Pistons were driven out the top. I know the engine is a 3.0 OHV engine, the pistons would be identical; the excess cost in building special pistons every year would defeat the "economy car" aspect of the Taurus. That and researching pistons on ebay show identical parts all the way back to a '91 Ranger, I am reasonably sure they will cross. The cylinder honing will be done: I got to get the rust out, or it will destroy the internals.

Kinda like sandpaper, but more destructive.

I know matching the piston ring wear will be difficult, but I believe that it would be more even than putting in a pistons' worth of new rings in a well broken in engine. Would reringing the engine be best? I have been led to believe the core engine is almost bulletproof for over 300,000miles; I personally doubt it would make a difference.

Should I play it safe, and take a crankshaft as well? What is involved in pulling a pistonless crank?
 

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I asked about the valves because the motor sounds like it had enough water in it to rust the cylinder walls.

On my 88 Taurus I pulled the motor apart similar to where you are at in frame at like 40k miles because it had piston slap. One piston had a skirt that was improperly machined from the factory and with a little time it would rock in the bore. I replaced that one single piston honed and re-ringed and that motor was still rolling down the road 90k later. On a side note, Ford actually paid for the parts I bought and installed after I wrote the letter and shipped them the piston. I had a lot of respect for that way back then.

That all being said, I think the replacement of the single piston, hone re-ring and put it back together was the right decision for that problem. My best estimate in your case is that unless this is just an experiment to see if the car will go a tad longer that putting in a motor that has not been hydrolocked and is in good shape is the better decision. For the amount of work you will go through pulling a second motor apart in a junk yard, plus all the work to get this one back together it would be way more effective to swap motors.
 

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Discussion Starter #11
I remember my dad taking a taurus apart to replace the torque converter(different car), and it took him several days, and a special built frame, just to take it apart. We do not even have the jack to lower it out of the car anymore. I agree that it would be more effective to swap engines, but the car has 253,000 miles on it, the cost in tools and parts would undoubtedly total it, probably before I even touch a mounting bolt. The company I'm working for has a truck they are disposing of that I hope to buy. the increased gas usage is not appealing, but this car is approaching the end for me; I am mainly doing this to keep the car going another month or so, and then I will aim to sell it. I believe the crankshaft is fine(apparently removing the crankshaft is an undocumented affair) I'll just get a piston, and see if I can purchase a single piston of rings.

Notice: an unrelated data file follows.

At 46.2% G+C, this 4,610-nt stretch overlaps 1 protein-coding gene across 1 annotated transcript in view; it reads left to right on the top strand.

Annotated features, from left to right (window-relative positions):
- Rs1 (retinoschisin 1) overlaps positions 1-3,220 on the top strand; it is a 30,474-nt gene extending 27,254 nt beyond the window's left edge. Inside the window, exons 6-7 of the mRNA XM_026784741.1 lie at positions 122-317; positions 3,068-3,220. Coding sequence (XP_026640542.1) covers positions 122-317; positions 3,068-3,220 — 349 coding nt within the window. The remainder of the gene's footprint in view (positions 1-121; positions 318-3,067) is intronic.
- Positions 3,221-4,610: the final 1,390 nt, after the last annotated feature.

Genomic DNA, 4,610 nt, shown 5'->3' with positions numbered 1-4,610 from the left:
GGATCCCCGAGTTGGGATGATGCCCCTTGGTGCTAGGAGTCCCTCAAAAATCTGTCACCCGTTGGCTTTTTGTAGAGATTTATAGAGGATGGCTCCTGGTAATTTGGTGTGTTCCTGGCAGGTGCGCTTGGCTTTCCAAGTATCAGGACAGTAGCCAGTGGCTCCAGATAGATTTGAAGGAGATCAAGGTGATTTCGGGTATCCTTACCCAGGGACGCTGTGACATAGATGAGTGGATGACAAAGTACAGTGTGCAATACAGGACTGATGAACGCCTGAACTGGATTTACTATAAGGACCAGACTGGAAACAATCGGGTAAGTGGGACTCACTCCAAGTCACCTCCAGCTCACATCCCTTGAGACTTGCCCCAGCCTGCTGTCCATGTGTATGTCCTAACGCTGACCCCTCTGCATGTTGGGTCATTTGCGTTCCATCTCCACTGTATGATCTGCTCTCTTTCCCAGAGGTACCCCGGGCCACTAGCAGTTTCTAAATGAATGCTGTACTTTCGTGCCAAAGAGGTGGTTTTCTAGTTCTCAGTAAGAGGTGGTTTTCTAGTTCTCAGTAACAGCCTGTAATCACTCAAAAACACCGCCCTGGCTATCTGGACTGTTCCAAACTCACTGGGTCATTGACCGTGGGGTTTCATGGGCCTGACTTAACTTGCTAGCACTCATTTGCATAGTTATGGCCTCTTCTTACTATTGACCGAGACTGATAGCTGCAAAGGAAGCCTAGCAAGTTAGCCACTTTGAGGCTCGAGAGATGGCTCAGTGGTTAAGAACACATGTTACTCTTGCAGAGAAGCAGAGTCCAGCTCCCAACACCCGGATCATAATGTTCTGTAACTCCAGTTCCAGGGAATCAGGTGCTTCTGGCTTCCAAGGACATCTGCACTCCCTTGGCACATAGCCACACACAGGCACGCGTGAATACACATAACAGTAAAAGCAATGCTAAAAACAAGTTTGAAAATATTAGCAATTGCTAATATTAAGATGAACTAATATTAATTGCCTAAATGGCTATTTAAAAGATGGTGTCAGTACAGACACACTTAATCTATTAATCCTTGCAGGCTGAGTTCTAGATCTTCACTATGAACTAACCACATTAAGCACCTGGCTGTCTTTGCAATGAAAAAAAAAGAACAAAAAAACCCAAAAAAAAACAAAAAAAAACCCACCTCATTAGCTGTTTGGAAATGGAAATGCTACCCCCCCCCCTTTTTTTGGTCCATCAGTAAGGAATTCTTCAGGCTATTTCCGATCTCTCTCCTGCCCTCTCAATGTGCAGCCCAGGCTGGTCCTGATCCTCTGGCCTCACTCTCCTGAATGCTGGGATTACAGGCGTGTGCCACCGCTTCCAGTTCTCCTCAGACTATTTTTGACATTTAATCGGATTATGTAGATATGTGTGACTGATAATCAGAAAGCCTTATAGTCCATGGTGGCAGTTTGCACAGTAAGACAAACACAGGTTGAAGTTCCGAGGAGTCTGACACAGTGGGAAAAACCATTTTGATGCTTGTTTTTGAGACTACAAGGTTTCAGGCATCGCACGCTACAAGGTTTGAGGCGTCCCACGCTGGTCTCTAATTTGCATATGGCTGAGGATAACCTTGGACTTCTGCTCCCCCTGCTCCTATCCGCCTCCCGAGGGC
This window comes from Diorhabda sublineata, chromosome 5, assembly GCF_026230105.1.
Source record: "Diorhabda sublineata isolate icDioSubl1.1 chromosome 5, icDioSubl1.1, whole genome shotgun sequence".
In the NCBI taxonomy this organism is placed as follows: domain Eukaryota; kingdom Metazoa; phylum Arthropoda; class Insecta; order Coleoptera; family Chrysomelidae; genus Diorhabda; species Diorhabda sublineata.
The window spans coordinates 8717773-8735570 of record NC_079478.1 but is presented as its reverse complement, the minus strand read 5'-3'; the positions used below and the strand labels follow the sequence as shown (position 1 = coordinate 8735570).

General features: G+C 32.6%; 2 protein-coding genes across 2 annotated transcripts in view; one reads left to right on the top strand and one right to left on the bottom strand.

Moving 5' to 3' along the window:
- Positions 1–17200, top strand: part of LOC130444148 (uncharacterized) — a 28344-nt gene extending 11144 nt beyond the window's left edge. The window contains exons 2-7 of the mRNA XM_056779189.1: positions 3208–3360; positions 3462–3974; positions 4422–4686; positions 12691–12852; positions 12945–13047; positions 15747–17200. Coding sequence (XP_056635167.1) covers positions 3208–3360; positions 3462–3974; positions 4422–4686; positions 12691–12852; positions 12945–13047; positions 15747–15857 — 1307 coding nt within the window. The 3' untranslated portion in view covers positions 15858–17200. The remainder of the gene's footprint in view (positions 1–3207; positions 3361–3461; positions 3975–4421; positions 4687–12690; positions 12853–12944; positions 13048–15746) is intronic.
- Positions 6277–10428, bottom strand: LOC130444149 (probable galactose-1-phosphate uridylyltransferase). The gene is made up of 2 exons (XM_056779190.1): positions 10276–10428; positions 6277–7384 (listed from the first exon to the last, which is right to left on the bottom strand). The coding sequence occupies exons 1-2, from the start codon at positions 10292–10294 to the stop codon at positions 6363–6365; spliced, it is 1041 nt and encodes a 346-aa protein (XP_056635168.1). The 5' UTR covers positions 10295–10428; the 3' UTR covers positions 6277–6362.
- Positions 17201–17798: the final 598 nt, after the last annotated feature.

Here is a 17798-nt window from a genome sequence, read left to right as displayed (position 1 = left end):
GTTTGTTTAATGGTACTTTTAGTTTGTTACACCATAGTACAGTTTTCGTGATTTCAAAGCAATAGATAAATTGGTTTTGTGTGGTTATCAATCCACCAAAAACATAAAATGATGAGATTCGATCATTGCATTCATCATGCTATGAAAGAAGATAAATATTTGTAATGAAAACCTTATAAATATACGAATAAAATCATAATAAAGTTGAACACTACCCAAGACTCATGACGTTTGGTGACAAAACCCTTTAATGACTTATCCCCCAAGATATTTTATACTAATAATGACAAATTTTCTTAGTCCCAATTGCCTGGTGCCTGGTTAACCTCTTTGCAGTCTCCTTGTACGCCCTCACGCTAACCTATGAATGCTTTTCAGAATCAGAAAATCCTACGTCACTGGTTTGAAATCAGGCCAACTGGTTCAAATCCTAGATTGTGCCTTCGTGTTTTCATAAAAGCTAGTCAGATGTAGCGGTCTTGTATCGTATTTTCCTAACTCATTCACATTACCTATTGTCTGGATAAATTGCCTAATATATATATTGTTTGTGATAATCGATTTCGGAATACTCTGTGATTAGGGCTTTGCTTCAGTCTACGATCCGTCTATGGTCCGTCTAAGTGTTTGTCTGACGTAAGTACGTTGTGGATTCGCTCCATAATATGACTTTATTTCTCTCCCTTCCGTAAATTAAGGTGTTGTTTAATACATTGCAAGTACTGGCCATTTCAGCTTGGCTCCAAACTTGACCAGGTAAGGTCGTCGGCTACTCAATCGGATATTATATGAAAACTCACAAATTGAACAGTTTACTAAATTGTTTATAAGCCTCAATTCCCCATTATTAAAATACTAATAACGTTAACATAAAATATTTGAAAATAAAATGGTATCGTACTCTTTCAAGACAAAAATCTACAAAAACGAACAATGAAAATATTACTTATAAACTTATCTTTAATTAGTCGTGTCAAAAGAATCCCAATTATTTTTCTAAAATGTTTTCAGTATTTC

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If I were going to only keep it one more month, there is no way I would go through the trouble of fixing it at all. I would send it down the line and start over with the truck you are looking at. You are going to put way more time and effort than you will get back doing that fix.
The other issue, is that I would think there will be way more gremlins in that engine than just a bent rod, and you won't be happy with the outcome of this project. Cold water hitting a hot engine could cause freeze plug issues, things getting warped, there is a multitude of things there.

The other consideration is that the car has 253K on it. Do you really want to put more time and money in a car that has no real value left in it if it were fixed?
If you are sure you want to fix it, I would swap engines before I would throw a different piston into a worn engine, that has been swamped.